My thoughts on the Garmin Fenix 6
It’s Garmin, it’s a Fenix. It is inevitably an amazing multisports watch and almost certainly the best option out there. Its only real competition is the Forerunner 945 due to its lighter build and lower price point.
When I was moaning about paying £600 for the Fenix when we received our Huawei Watch GT 2 samples, someone asked me why does Garmin cost so much. Someone casually into fitness may not appreciate it, but the vast amount of data Garmin feeds back to you is mind-boggling. Using the HRM-Run and the Dozen Run CIQ app, my recent marathon displayed 14 different graphs, then each mile had 20 different data points. This data ranged from the usual pace and heart rate, but also looked at my stride length, my ground contact time, the balance between each foot, my respiration rate and much more. How much use this data is, is another question, but if you are data-obsessed and really anal you can find useful data which can indicate problem areas with your form, and allow you to compare your performance to other events and how you might improve these things.
So, as always it is amazing, if you are a serious amateur athlete and don’t have a multi-sport watch then I can thoroughly recommend it.
However, there is a good chance that this is not your first Garmin. Things get a little more complicated then. In my case, I bought the Fenix 5S for £350 a year after it was launched, I bought the Fenix 6 as soon as Amazon let me order it for £599. I am not 100% sure if the features the Fenix 6 Pro gives me are worth an upgrade, let alone a £250 price difference. I am a tight-fisted northerner though, and I probably don’t use all the features as much as I should. If I was a bit more consistent with following the recovery advice and using PacePro then yes it likely could be worth it, assuming it helps improve my performance.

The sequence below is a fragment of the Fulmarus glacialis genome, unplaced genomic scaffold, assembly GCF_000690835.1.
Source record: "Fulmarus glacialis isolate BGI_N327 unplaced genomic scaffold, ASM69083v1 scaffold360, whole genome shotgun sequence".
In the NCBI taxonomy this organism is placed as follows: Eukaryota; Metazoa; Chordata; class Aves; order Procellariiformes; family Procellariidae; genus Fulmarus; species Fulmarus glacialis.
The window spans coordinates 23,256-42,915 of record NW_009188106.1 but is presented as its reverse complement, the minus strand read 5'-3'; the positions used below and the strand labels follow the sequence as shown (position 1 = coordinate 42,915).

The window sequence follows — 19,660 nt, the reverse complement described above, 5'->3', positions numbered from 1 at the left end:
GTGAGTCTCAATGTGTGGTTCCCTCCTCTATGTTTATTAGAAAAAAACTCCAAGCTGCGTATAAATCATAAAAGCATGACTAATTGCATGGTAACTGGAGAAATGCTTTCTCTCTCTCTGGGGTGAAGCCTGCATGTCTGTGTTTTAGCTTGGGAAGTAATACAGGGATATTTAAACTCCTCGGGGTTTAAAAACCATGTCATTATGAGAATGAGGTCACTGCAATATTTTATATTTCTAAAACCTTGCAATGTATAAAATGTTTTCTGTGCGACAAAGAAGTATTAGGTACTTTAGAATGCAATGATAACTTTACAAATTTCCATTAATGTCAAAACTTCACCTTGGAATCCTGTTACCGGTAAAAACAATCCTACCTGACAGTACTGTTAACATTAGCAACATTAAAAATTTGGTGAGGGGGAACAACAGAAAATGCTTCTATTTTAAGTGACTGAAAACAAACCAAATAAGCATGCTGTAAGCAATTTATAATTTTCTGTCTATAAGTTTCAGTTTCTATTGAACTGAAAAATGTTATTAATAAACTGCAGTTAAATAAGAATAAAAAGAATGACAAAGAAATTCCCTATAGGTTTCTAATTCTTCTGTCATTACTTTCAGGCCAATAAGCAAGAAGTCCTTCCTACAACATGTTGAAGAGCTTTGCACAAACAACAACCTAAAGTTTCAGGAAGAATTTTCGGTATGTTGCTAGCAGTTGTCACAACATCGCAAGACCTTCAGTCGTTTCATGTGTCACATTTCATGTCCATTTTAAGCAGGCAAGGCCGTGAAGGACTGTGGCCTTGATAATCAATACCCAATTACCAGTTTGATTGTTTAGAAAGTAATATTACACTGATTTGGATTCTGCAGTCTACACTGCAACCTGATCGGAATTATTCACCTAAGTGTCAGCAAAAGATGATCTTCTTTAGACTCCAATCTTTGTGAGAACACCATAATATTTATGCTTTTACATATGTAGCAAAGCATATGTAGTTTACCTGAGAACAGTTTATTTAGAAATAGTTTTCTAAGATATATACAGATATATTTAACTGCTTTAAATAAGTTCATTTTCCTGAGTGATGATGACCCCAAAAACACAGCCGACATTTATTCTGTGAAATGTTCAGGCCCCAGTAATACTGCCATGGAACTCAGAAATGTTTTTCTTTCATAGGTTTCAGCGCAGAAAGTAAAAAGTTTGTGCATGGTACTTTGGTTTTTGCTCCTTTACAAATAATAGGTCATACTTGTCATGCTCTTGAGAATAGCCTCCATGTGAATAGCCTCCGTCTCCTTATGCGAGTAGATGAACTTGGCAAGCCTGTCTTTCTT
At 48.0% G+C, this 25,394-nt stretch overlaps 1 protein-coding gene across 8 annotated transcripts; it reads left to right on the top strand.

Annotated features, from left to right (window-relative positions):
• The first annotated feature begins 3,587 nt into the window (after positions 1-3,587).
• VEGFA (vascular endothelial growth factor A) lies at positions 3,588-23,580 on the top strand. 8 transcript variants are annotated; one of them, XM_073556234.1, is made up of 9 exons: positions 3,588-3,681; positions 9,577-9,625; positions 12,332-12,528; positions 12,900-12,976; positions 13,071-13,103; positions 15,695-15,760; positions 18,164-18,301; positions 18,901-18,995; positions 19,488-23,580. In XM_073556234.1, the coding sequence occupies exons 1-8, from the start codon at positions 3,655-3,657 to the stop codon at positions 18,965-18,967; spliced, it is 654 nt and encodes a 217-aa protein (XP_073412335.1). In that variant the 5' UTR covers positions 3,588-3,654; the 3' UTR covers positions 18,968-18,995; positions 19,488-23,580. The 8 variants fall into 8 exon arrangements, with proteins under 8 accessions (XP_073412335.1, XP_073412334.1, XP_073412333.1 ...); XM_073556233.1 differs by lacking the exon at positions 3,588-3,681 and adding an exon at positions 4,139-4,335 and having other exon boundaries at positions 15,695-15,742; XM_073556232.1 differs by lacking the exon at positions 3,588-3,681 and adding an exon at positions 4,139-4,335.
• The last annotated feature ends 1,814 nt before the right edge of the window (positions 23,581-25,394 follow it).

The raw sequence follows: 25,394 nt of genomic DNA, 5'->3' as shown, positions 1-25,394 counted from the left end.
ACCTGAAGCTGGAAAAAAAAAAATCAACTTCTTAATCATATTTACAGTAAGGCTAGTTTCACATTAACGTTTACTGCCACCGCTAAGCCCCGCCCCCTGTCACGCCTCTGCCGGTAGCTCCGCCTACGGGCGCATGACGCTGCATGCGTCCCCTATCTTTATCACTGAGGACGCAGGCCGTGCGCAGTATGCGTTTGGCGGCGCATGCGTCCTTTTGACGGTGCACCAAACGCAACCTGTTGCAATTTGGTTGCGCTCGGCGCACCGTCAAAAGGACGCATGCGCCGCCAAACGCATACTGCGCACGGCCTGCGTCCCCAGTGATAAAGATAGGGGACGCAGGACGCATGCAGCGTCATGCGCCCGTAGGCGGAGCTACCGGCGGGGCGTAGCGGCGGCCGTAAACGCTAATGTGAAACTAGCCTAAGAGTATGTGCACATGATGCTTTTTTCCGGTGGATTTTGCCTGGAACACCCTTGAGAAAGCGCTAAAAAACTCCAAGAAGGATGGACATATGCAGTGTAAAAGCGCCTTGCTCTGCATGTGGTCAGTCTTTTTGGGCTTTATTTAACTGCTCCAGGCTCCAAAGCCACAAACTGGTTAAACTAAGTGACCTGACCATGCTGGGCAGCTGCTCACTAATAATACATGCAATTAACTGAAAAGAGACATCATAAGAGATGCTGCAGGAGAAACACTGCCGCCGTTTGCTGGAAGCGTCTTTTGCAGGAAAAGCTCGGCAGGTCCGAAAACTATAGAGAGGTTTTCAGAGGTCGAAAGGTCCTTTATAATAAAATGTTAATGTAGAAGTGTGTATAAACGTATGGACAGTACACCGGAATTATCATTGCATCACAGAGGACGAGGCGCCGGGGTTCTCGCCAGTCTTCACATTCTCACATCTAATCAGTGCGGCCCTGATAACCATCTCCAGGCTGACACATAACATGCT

Overall though, this is the best multi-sport watch out there at the moment, I’m not sure what else I could want from a sports watch, but I am sure Garmin will find something for the next model. If you love sports and money is not a concern, then one of the Fenix 6 models must surely be at the top of your list.
Garmin Fenix 6 Pro Review Score
As always the Garmin Fenix 6 is the gold standard of multi-sports watches. While it is toe-curlingly expensive no competing company can offer the level of data provided here. However, the feature parity with the FR945 means that it is not always the best choice for some people.
- More features than I could ever need from a sports watch, and nothing glaringly missing
- Improved battery from last year, and considering the ammount of data it collects 24/7 the overal battery life is superb.
- Extensive sensor support, allowing this to work perfectly well as a bike computer rather than a dedicated unit
- Useful smartwatch features that competing brands don’t have (Music/Pay)
- Improved insights from the previous generation
- PacePro looks like it will be an excellent training/race tool
- The most expensive multisport watch on the market
- Optical heart rate is still so so due to the wrist placement
- Multiple firmware issues at lauch – nothing major but not what I want from a £600 watch
- Cumbersome and slow interface with things like Music
- Feature parity with the FR945 takes the shine off a little
Build & Design - 95%
Accuracy - 90%
Features - 95%
Price - 80%
I am James, a UK-based tech enthusiast and the creative mind behind Mighty Gadget, which I’ve proudly run since 2007. Passionate about all things technology, my expertise spans from computers and networking, to mobile, wearables, and smart home devices.
As a fitness fanatic who loves running and cycling, I also have a keen interest in fitness-related technology, and I take every opportunity to cover this niche on my blog. My diverse interests allow me to bring a unique perspective to tech blogging, merging lifestyle, fitness, and the latest tech trends.
In my academic pursuits, I earned a BSc in Information Systems Design from UCLAN, before advancing my learning with a Master’s Degree in Computing. This advanced study also included Cisco CCNA accreditation, further demonstrating my commitment to understanding and staying ahead of the technology curve.
I’m proud to share that Vuelio has consistently ranked Mighty Gadget as one of the top technology blogs in the UK. With my dedication to technology and drive to share my insights, I aim to continue providing my readers with engaging and informative content.
Last update on 2023-12-06 / Affiliate links / Images from Amazon Product Advertising API